DestinationsSouthern AfricaZambiaSouth Luangwa National Park
Africa’s best kept Safari secret

Luangwa (meaning ‘fishing baskets’) Valley is situated at the end of the Great Rift Valley in a rift valley of its own. Between the walls of the escarpment, winds the Luangwa River at the bottom. Over many years, the river has receded and changed course, leaving lots of scenic ox-bows and lagoons, filled with hippos and crocodiles. The rich volcanic soil supports a wide variety of lush vegetation and a wealth of animal and birdlife. The first proper parks were created in 1938 and in 1972 they were turned into national parks: South Luangwa, North Luangwa, Luambe and Lukusuzi. Separating these are game management areas, which also contain good populations of game. This entire valley is remote but, for the enthusiast, the wildlife is well worth the effort made to get here.

For most visitors, South Luangwa National Park is by far the most practical park to visit in the valley. This is the largest of the parks, with superb wildlife and many excellent camps and lodges. The more intrepid might organise a safari from the South Park into North Luangwa, which is even more remote and exclusive. Once known as “The Crowded Place” and “The Kingdom of the Elephant”, the Luangwa Valley was sorely hit by poachers, who shot all of the valley’s rhino and severely reduced elephant populations. Fortunately, conservation measures have been stepped up due to the committed effort by several individuals, community members as well as parks authorities and the wildlife is flourishing once again.

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Today the Luangwa Valley is rife with over 50 mammals, ranging from herds of buffalo, hyena, elephant, zebra, jackal and 15 different antelope. It is the only place where one is able to see Thornicroft’s Giraffe and the endemic Cookson’s wildebeest and of course not forgetting the thousands of hippos and crocodile that lounge in the many pools and rivers, which they share with the abundance of fish life. Luangwa is reportedly known as one of the best places in Africa to see leopard, particularly if you make use of one of the many night-time game drives on offer, definitely an experience not to be missed.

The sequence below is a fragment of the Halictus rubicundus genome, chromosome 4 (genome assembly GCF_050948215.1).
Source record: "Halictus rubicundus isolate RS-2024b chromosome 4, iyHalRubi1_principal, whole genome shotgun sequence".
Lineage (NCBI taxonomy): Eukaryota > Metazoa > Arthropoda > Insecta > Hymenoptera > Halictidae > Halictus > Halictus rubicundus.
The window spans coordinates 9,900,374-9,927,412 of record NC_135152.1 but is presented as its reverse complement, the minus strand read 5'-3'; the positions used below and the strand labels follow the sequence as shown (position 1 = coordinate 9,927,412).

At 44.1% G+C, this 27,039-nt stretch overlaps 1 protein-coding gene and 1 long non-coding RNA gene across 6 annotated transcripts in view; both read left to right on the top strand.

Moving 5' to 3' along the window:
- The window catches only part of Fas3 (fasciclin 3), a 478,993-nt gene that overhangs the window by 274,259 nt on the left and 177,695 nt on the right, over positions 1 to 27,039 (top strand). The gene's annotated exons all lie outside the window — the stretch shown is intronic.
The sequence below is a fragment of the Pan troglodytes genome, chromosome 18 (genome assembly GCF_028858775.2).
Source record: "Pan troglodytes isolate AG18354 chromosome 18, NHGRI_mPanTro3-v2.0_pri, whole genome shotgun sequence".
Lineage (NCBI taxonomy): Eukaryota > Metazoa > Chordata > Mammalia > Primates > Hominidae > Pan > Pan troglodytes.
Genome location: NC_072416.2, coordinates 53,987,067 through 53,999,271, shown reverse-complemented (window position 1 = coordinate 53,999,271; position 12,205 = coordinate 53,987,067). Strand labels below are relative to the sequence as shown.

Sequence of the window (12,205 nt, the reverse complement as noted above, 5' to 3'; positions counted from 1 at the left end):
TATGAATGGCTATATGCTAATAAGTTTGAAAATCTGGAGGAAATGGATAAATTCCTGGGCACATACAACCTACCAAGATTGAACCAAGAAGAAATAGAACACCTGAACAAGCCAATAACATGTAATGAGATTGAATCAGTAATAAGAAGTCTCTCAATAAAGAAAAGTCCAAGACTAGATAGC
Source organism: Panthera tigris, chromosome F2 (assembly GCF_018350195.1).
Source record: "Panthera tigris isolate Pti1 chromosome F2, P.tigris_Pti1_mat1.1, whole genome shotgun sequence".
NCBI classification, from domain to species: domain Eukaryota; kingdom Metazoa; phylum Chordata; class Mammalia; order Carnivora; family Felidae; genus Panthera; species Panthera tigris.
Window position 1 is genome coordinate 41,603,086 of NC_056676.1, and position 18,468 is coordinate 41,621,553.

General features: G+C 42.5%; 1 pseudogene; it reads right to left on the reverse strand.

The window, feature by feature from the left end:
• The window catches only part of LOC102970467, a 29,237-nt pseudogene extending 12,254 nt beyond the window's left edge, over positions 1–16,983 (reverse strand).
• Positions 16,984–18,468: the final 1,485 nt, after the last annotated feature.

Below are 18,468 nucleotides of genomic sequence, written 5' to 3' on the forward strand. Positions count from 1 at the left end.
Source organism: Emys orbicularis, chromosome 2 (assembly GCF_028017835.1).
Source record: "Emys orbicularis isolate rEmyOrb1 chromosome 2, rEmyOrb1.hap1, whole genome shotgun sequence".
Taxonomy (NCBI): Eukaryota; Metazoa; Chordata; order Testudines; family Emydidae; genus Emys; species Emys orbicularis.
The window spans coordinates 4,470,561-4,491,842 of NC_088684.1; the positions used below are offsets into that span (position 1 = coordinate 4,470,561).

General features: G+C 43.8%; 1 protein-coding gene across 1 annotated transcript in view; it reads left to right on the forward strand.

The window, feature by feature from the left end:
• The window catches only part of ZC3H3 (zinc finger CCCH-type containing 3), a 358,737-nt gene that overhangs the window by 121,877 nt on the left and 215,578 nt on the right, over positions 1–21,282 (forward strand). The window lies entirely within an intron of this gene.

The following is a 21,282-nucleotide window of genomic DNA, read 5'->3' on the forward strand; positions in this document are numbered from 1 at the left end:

Situated far from all the major cities, the Luangwa Valley is remote and has therefore been spared the masses of tourists in minibusses – this is a pristine, over 9 000km² stretch of lush riverine vegetation. With over 400 bird species seen throughout the valley, this really is a birdwatcher’s paradise. At the end of the dry season (end of November), hundreds of water-birds are attracted to the pools. Storks, Pelicans, Great White Egret, Black headed Heron, Goliath Heron and Crowned Cranes to name a few.

If you are a real Safari enthusiast and would prefer to steer clear of the modern day Landrover then you will enjoy stepping back in time and becoming one with nature on a Walking Safari. These were pioneered in the Luangwa Valley and going on one of these trails is still considered one of the greatest wildlife experiences in Africa. Whatever you decide to do whilst in the Luangwa Valley Region you will not be disappointed, it definitely lives up to its title as one of “Africa’s best kept secrets”.

Our Travel Experts have scoured the hills, valleys, lakes and wilderness that make up the Luangwa Valley so please do contact them to find out more about planning a safari and booking your accommodation, transfers and flights.

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Lower Zambezi National Park

South Luangwa National Park

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Fast Facts

The Luangwa Valley, like the Great Rift Valley, was created by faulting in the earth’s crust. This began 300 million years ago and led to the formation of the Lower Zambezi Valley. In more recent times, the Luangwa River has been constantly reshaping the valley floor, creating the watercourses.

Insider Information
  • A year round safari destination.
  • Go on a night drive here and you will have a good chance of spotting leopard.
  • Try a micro-light safari available at Tafika Camp.
  • Combine with a stay in the Lower Zambezi National ParkVisit the Kawaza village and immerse yourself in Zambian culture.

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When To Travel
  • Walking safaris are generally best enjoyed between the months of June and October.
  • The park becomes flooded during summer- opening up the possibility of river trips.
  • Warm, sunny days and chilly nights typify the dry winter months from June through August making it an ideal time to visit.

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We take pride in treating you as if you were friends or family. We want to ensure that your time in Africa exceeds your expectations, and that you’ll be back a lot sooner than you expected.

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